The latest Australian Bureau of Statistics (ABS) data shows that during the year to March 2023, New South Wales and Victoria both had net internal migration deficits (more Australians left those states than moved to them), while Queensland had a net internal migration surplus:

  • New South Wales had a net internal migration deficit of 30,213 people (with 87,279 Australians arriving and 117,492 departing)
  • Victoria had a net internal migration deficit of 5,644 people (with 74,094 Australians arriving and 79,738 departing)
  • Queensland had a net internal migration surplus of 31,070 people (with 108,664 Australians arriving and 77,594 departing)

Queensland’s population grew by 124,200 during the same period, which meant net internal migration – some of which would have come from New South Wales and Victoria – was responsible for 25% of that growth.

I’m getting several calls per week from people based in Sydney and Melbourne who are thinking of moving to Brisbane. When I ask why, the biggest reason is affordability because Brisbane’s median property price is 31% cheaper than Sydney’s.

Affordability and lifestyle

I’m getting several calls per week from people based in Sydney and Melbourne who are thinking of moving to Brisbane. When I ask why, the biggest reason is affordability because Brisbane’s median property price is 31% cheaper than Sydney’s.

These days, Brisbane is only 1.9% cheaper than Melbourne, but you can get significantly closer to the city centre for the same budget.

Given that their budget allows them to buy a house and land, people relocating from the southern states are favouring pre-renovated, larger houses over strata – especially with one eye on long-term capital growth.

Interestingly, unrenovated properties are taking a lot longer to sell, and I suspect people aren’t renovating because they think they can’t get tradies in to do the work.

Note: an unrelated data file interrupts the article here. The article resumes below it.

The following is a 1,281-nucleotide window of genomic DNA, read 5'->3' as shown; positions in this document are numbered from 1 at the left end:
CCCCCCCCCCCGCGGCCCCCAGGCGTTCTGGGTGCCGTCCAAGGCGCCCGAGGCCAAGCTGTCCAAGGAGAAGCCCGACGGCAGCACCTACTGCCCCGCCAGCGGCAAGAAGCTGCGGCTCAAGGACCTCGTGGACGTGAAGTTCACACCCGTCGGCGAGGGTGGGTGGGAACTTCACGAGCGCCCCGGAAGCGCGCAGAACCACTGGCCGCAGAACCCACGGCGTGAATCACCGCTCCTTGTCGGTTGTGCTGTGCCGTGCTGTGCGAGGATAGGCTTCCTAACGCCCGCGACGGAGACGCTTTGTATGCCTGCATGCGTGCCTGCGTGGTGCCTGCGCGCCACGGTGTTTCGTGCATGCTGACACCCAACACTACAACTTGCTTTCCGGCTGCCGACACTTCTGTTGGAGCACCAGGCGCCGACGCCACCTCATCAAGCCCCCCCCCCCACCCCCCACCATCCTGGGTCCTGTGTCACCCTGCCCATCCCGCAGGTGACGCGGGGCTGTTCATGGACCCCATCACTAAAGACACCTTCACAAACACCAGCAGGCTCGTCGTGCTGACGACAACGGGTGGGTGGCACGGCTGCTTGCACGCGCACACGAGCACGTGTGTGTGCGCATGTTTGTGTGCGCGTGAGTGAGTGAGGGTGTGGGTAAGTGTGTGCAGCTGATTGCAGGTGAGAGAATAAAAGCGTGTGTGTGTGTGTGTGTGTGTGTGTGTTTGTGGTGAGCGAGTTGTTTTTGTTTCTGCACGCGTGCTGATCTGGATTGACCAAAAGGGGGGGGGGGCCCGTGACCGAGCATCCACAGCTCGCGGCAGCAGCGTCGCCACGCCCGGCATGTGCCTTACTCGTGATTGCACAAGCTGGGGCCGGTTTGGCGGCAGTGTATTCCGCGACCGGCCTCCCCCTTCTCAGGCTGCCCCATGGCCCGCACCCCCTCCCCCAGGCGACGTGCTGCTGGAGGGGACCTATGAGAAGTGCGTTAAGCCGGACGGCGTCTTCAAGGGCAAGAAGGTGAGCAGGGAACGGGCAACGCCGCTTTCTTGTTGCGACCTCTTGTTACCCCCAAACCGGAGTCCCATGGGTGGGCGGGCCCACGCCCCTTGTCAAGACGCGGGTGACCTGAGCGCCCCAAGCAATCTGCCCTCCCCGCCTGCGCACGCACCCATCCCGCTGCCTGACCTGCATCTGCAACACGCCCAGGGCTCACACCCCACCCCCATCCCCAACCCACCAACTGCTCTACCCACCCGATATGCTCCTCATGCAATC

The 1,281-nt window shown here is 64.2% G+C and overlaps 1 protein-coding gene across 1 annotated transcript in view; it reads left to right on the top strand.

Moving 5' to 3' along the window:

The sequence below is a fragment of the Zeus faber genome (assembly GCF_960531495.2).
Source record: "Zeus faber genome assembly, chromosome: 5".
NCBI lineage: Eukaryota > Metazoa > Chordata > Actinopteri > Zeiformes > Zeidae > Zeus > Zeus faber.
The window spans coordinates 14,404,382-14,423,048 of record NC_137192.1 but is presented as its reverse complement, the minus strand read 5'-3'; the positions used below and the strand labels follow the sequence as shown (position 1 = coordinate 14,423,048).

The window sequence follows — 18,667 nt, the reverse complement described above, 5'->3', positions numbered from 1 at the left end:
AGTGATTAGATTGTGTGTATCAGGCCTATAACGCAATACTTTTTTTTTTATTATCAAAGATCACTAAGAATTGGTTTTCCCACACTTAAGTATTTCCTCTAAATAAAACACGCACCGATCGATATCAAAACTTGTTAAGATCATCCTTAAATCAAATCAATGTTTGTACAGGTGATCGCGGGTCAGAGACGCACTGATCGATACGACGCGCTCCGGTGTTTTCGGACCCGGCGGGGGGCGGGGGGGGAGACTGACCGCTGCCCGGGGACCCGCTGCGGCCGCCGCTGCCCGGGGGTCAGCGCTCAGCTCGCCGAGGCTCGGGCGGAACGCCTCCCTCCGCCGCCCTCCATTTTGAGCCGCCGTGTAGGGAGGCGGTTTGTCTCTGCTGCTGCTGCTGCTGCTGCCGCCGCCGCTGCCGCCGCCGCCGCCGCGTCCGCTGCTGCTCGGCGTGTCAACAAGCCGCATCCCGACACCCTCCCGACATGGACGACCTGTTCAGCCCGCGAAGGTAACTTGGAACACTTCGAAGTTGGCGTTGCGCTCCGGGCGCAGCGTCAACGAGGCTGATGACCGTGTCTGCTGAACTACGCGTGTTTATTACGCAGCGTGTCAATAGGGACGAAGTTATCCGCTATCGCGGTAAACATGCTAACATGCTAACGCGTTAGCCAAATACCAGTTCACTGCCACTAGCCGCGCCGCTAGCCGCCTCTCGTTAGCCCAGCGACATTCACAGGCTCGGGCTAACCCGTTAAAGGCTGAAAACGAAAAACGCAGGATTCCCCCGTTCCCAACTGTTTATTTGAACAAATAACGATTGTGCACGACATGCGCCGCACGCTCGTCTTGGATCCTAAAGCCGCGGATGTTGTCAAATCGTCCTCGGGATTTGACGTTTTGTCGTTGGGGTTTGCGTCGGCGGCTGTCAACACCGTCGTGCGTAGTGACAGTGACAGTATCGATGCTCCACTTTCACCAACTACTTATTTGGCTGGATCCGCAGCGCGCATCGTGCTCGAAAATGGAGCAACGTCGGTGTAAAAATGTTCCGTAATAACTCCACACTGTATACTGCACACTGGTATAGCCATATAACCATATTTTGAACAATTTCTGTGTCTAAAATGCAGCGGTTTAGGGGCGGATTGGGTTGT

The other big reasons Sydney and Melbourne buyers give for wanting to move to Brisbane are weather and lifestyle – they love the fact they can have more space and spend more time outdoors.

The rise of work-from-home is also a factor because some of these relocators are able to keep their Sydney and Melbourne jobs – and salaries – when moving to Brisbane.

Property prices up – vacancy rates tighten

Overall, Queensland’s population grew by a strong 2.3% in the year to March.

Given that a quarter of that growth was due to interstate migration, we know relocators are injecting a lot of demand into the Brisbane property market.

Brisbane’s median property price recorded a 3.9% jump in the September quarter, which is enormous growth for a three-month period. The city’s rental market is also feeling the pressure, with the vacancy rate at just 1.1% and annual rental growth at 8.1%.

While interstate migration isn’t responsible for everything that’s currently happening with Brisbane prices and rents, it’s certainly a significant contributor.

Unsurprisingly, with landlords jacking up rents, sometimes by as much as $200/week, a growing number of renters are also deciding to put their money into a mortgage instead of into rent.

I’m seeing a lot of single first-home buyers moving into the unit market which is still running pretty hot right now.

Stock is tight

Overall, we’re witnessing no increase in listings and if anything they’re decreasing.

People tend to be waiting for their properties to be worth more (than they were pre-boom) before putting them on the market. Then there are those who don’t want to sell while they’re still on a fixed rate (mortgage) only to move to a variable rate.

People are also reluctant to sell for fear of not being able to buy another (suitable) property within the same tight market.

However, we are witnessing a lot more investment properties come to market right now.

Stock remains extremely tight and at an initial home open over the weekend we saw over 40 groups – resulting in over 10 offers.

Other agents in the same area are also getting 15 to 20 offers on those kinds of properties.